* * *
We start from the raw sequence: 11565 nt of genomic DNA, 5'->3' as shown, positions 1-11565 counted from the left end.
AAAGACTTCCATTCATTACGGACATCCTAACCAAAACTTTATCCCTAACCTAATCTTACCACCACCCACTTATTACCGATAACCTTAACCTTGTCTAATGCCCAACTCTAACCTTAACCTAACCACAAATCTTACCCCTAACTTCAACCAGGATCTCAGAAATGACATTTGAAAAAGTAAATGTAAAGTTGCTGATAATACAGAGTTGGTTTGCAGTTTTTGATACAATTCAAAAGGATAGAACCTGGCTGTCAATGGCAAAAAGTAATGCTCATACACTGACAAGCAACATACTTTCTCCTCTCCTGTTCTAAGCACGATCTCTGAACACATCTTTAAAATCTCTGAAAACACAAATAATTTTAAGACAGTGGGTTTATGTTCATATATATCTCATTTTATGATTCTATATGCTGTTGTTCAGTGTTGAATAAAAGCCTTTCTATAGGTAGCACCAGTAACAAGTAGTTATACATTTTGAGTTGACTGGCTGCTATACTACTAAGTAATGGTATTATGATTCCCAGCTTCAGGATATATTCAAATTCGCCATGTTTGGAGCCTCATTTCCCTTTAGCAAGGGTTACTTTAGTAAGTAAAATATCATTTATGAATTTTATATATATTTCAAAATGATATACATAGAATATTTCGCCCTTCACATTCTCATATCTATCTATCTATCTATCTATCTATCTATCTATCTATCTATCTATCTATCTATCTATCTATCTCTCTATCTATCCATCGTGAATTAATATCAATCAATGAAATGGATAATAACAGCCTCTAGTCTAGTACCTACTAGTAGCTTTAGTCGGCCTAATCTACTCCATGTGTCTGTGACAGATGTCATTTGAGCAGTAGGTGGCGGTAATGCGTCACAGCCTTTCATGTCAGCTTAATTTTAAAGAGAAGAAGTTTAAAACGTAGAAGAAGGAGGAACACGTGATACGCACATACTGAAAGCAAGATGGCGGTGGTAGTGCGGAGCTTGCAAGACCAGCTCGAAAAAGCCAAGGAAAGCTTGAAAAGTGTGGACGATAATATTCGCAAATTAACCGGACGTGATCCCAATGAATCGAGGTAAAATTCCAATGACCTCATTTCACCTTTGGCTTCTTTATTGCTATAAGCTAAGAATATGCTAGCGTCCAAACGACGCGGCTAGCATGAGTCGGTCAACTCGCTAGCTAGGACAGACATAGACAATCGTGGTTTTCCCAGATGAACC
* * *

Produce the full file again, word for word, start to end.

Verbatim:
We start from the raw sequence: 11565 nt of genomic DNA, 5'->3' as shown, positions 1-11565 counted from the left end.
AAAGACTTCCATTCATTACGGACATCCTAACCAAAACTTTATCCCTAACCTAATCTTACCACCACCCACTTATTACCGATAACCTTAACCTTGTCTAATGCCCAACTCTAACCTTAACCTAACCACAAATCTTACCCCTAACTTCAACCAGGATCTCAGAAATGACATTTGAAAAAGTAAATGTAAAGTTGCTGATAATACAGAGTTGGTTTGCAGTTTTTGATACAATTCAAAAGGATAGAACCTGGCTGTCAATGGCAAAAAGTAATGCTCATACACTGACAAGCAACATACTTTCTCCTCTCCTGTTCTAAGCACGATCTCTGAACACATCTTTAAAATCTCTGAAAACACAAATAATTTTAAGACAGTGGGTTTATGTTCATATATATCTCATTTTATGATTCTATATGCTGTTGTTCAGTGTTGAATAAAAGCCTTTCTATAGGTAGCACCAGTAACAAGTAGTTATACATTTTGAGTTGACTGGCTGCTATACTACTAAGTAATGGTATTATGATTCCCAGCTTCAGGATATATTCAAATTCGCCATGTTTGGAGCCTCATTTCCCTTTAGCAAGGGTTACTTTAGTAAGTAAAATATCATTTATGAATTTTATATATATTTCAAAATGATATACATAGAATATTTCGCCCTTCACATTCTCATATCTATCTATCTATCTATCTATCTATCTATCTATCTATCTATCTATCTATCTATCTATCTATCTCTCTATCTATCCATCGTGAATTAATATCAATCAATGAAATGGATAATAACAGCCTCTAGTCTAGTACCTACTAGTAGCTTTAGTCGGCCTAATCTACTCCATGTGTCTGTGACAGATGTCATTTGAGCAGTAGGTGGCGGTAATGCGTCACAGCCTTTCATGTCAGCTTAATTTTAAAGAGAAGAAGTTTAAAACGTAGAAGAAGGAGGAACACGTGATACGCACATACTGAAAGCAAGATGGCGGTGGTAGTGCGGAGCTTGCAAGACCAGCTCGAAAAAGCCAAGGAAAGCTTGAAAAGTGTGGACGATAATATTCGCAAATTAACCGGACGTGATCCCAATGAATCGAGGTAAAATTCCAATGACCTCATTTCACCTTTGGCTTCTTTATTGCTATAAGCTAAGAATATGCTAGCGTCCAAACGACGCGGCTAGCATGAGTCGGTCAACTCGCTAGCTAGGACAGACATAGACAATCGTGGTTTTCCCAGATGAACC